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Character still means something to heroes
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The Associated Press brief said it all.
It was just a cutline, really, referring to a series of striking, moving photos of a genuine American hero.
“Staff Sgt. Salvatore Giunta, first living Medal of Honor recipient for service in Iraq or Afghanistan and the first living recipient of the Medal of Honor since the Vietnam War, salutes during the National Anthem before an NFL football game between New England Patriots and Chicago Bears in Chicago. The award has thrust Giunta into the spotlight. But through it all, the 25-year-old-combat veteran has remained a modest man in a ‘look at me’ world. He insists he’s an average soldier, but the gold five-point star around his neck says otherwise.”
You bet it does.
When you see the images of Giunta in his dress uniform, receiving the history=making decoration, when you consider his youth, and yet his dedication to county, it is enough to give hope that the good in America is still waiting to be grasped.
It’s not fair to compare Giunta’s humble honor for the dishonor that is seen in so many places in today’s military, in the Navy officer making distasteful videos, in the traitor who cooperated with the Wikileaks scandal. It’s not fair to Giunta, and it’s not fair to the many, many other decorated service men and women who did more than their share in the service of this nation.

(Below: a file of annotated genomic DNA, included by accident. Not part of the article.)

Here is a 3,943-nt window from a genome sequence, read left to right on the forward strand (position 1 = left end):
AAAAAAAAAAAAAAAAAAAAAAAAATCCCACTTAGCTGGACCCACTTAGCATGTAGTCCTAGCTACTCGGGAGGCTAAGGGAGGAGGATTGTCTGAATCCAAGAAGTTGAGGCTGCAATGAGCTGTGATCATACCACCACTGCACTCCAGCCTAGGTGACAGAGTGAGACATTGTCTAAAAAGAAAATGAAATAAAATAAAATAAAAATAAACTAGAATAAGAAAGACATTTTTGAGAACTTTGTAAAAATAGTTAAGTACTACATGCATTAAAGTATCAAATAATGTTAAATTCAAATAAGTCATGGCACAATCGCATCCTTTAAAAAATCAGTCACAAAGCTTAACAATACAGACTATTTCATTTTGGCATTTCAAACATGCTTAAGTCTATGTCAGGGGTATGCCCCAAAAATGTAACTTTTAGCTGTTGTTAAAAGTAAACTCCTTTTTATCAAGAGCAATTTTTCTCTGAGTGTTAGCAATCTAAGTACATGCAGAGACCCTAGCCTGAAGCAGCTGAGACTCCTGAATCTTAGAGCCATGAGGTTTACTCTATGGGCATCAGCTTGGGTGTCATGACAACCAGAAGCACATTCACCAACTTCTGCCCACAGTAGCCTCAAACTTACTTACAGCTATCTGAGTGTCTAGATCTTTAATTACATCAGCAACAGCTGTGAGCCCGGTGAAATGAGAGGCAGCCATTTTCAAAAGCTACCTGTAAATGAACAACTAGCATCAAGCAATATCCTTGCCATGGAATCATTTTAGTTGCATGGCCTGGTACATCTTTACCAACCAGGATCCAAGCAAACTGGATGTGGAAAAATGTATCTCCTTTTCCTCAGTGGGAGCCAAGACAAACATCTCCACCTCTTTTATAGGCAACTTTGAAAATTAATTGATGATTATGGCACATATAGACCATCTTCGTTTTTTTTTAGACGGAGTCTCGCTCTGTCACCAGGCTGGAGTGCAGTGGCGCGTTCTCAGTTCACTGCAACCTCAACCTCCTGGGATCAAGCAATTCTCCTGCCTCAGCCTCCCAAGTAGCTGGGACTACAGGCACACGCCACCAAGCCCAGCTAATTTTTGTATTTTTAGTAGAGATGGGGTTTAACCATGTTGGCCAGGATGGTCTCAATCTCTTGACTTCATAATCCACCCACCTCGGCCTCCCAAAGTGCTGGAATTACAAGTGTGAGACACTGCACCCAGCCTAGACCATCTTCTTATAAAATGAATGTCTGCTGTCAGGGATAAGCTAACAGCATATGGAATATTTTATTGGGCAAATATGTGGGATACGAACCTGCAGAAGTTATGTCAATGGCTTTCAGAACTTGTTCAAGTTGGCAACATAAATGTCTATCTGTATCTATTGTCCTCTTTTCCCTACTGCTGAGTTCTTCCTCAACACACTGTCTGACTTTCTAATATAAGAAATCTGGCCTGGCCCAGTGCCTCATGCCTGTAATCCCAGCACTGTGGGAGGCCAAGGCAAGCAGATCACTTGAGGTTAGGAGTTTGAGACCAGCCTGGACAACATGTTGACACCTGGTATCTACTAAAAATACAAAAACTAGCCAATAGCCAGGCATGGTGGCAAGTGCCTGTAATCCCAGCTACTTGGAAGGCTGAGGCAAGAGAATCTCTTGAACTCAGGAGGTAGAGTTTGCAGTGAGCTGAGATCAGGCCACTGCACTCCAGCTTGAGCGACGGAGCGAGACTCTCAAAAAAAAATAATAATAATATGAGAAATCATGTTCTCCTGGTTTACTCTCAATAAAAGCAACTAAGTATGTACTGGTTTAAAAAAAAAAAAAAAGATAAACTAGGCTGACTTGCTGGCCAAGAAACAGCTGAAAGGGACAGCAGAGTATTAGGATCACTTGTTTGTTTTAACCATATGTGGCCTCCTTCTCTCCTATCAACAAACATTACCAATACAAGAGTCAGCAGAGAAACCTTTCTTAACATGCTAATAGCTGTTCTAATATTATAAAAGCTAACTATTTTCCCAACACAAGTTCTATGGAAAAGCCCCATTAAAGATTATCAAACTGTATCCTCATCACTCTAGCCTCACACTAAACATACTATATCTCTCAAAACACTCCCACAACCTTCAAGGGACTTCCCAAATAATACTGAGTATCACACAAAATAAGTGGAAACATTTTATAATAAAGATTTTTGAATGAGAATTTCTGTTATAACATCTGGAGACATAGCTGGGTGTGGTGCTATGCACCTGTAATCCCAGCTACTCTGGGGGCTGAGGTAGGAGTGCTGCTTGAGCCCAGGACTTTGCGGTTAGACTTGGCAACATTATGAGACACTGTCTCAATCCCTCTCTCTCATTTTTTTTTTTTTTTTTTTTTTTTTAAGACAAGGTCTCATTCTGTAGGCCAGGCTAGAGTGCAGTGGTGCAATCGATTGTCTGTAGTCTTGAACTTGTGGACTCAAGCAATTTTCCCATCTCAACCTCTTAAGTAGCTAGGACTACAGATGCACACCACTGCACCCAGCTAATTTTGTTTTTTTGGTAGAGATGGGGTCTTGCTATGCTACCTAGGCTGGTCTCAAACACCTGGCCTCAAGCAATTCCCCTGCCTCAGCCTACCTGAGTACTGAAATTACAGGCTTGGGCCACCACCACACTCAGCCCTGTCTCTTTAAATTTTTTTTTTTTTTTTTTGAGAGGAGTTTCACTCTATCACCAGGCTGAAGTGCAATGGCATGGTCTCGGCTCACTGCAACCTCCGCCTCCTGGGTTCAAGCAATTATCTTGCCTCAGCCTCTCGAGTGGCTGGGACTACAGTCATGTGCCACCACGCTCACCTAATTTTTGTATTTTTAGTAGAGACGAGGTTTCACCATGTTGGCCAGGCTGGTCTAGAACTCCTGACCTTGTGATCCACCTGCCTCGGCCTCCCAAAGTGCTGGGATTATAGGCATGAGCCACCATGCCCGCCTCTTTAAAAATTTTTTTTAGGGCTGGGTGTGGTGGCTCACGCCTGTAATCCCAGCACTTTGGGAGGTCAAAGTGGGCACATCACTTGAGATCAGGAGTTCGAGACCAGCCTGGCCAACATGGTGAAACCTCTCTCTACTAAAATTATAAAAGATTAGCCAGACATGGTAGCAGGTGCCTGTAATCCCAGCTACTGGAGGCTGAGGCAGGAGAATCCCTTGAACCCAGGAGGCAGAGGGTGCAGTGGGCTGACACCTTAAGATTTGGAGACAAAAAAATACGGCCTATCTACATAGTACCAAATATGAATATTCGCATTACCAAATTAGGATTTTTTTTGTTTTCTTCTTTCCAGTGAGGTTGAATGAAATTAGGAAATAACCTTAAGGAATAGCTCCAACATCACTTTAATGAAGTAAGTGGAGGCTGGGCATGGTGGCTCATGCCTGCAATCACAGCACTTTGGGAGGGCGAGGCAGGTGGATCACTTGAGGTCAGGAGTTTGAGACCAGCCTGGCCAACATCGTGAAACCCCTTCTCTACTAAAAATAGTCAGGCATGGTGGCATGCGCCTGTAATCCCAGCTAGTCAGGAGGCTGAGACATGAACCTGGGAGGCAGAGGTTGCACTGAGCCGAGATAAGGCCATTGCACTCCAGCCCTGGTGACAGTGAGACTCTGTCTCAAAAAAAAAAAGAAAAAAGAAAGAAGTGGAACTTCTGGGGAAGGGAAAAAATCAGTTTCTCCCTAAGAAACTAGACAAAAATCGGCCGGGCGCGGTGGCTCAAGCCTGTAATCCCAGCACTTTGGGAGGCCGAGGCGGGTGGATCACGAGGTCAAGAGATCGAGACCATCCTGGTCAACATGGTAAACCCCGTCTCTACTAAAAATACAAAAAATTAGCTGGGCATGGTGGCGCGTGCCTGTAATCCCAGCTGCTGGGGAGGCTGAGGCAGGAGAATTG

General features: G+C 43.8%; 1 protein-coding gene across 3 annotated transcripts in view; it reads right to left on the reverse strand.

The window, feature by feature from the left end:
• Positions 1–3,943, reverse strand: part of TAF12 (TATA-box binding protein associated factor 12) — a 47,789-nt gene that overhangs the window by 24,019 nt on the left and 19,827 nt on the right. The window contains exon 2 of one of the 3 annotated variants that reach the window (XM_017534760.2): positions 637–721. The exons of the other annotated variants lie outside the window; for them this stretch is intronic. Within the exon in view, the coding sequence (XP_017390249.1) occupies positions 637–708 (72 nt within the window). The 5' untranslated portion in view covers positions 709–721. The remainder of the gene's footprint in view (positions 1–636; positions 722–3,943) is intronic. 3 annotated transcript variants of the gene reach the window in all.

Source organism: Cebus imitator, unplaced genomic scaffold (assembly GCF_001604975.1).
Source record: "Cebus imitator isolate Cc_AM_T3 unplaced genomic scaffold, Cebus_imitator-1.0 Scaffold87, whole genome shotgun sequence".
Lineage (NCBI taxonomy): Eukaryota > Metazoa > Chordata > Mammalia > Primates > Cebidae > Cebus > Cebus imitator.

They deserve better.
They deserve to be set apart from these embarrassments, and to be appreciated for holding themselves to a higher standard.
Perhaps that would mean more if the rest of the nation were to do the same thing.
Perhaps their standard would be of more importance if Americans, at home, at work, at school, at church, were to begin again to hold themselves to a higher standard.
We come from a time when American were seriously urged to believe that sexual scandals involving their president were not important, that character is not important.
True heroes, like Staff Sgt. Salvatore Giunta continue to show us that character is important, and more Americans need to hold themselves to standards that value character again.
— Chuck Smith